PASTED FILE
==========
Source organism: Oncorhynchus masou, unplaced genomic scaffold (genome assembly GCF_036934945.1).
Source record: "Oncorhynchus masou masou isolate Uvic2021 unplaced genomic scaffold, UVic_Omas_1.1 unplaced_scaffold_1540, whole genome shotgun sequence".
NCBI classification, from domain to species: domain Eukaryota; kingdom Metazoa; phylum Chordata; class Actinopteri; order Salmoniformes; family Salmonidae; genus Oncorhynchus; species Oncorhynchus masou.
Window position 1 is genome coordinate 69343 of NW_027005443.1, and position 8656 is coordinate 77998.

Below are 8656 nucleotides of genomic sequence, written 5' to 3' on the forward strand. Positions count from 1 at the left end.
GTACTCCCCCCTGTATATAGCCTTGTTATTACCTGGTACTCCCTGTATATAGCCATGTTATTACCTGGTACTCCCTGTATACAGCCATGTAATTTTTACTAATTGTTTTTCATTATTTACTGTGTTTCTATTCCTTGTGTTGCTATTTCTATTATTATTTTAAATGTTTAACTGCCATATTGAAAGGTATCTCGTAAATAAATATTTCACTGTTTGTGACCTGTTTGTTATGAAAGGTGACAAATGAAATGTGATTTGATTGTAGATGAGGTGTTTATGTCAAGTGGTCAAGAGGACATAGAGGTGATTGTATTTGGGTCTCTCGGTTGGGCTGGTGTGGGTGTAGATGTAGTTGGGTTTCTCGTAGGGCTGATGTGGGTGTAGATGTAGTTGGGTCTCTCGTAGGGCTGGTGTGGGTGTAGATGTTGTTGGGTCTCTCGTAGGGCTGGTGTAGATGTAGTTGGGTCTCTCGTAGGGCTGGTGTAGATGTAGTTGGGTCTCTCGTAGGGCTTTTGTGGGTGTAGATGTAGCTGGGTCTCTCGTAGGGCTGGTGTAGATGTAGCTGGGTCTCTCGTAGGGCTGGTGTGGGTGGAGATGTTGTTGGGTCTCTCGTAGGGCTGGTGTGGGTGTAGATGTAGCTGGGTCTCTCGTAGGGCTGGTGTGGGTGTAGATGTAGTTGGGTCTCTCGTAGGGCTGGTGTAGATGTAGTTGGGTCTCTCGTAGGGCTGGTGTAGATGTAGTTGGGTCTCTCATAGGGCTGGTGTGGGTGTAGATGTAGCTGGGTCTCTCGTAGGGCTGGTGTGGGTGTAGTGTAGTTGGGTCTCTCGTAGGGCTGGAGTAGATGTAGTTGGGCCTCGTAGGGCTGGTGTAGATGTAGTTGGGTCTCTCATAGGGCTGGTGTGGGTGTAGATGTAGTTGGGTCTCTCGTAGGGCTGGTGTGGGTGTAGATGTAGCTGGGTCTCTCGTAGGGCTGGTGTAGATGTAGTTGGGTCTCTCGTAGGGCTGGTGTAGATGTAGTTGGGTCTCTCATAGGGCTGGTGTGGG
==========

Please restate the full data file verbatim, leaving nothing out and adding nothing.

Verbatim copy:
Source organism: Oncorhynchus masou, unplaced genomic scaffold (genome assembly GCF_036934945.1).
Source record: "Oncorhynchus masou masou isolate Uvic2021 unplaced genomic scaffold, UVic_Omas_1.1 unplaced_scaffold_1540, whole genome shotgun sequence".
NCBI classification, from domain to species: domain Eukaryota; kingdom Metazoa; phylum Chordata; class Actinopteri; order Salmoniformes; family Salmonidae; genus Oncorhynchus; species Oncorhynchus masou.
Window position 1 is genome coordinate 69343 of NW_027005443.1, and position 8656 is coordinate 77998.

Below are 8656 nucleotides of genomic sequence, written 5' to 3' on the forward strand. Positions count from 1 at the left end.
GTACTCCCCCCTGTATATAGCCTTGTTATTACCTGGTACTCCCTGTATATAGCCATGTTATTACCTGGTACTCCCTGTATACAGCCATGTAATTTTTACTAATTGTTTTTCATTATTTACTGTGTTTCTATTCCTTGTGTTGCTATTTCTATTATTATTTTAAATGTTTAACTGCCATATTGAAAGGTATCTCGTAAATAAATATTTCACTGTTTGTGACCTGTTTGTTATGAAAGGTGACAAATGAAATGTGATTTGATTGTAGATGAGGTGTTTATGTCAAGTGGTCAAGAGGACATAGAGGTGATTGTATTTGGGTCTCTCGGTTGGGCTGGTGTGGGTGTAGATGTAGTTGGGTTTCTCGTAGGGCTGATGTGGGTGTAGATGTAGTTGGGTCTCTCGTAGGGCTGGTGTGGGTGTAGATGTTGTTGGGTCTCTCGTAGGGCTGGTGTAGATGTAGTTGGGTCTCTCGTAGGGCTGGTGTAGATGTAGTTGGGTCTCTCGTAGGGCTTTTGTGGGTGTAGATGTAGCTGGGTCTCTCGTAGGGCTGGTGTAGATGTAGCTGGGTCTCTCGTAGGGCTGGTGTGGGTGGAGATGTTGTTGGGTCTCTCGTAGGGCTGGTGTGGGTGTAGATGTAGCTGGGTCTCTCGTAGGGCTGGTGTGGGTGTAGATGTAGTTGGGTCTCTCGTAGGGCTGGTGTAGATGTAGTTGGGTCTCTCGTAGGGCTGGTGTAGATGTAGTTGGGTCTCTCATAGGGCTGGTGTGGGTGTAGATGTAGCTGGGTCTCTCGTAGGGCTGGTGTGGGTGTAGTGTAGTTGGGTCTCTCGTAGGGCTGGAGTAGATGTAGTTGGGCCTCGTAGGGCTGGTGTAGATGTAGTTGGGTCTCTCATAGGGCTGGTGTGGGTGTAGATGTAGTTGGGTCTCTCGTAGGGCTGGTGTGGGTGTAGATGTAGCTGGGTCTCTCGTAGGGCTGGTGTAGATGTAGTTGGGTCTCTCGTAGGGCTGGTGTAGATGTAGTTGGGTCTCTCATAGGGCTGGTGTGGG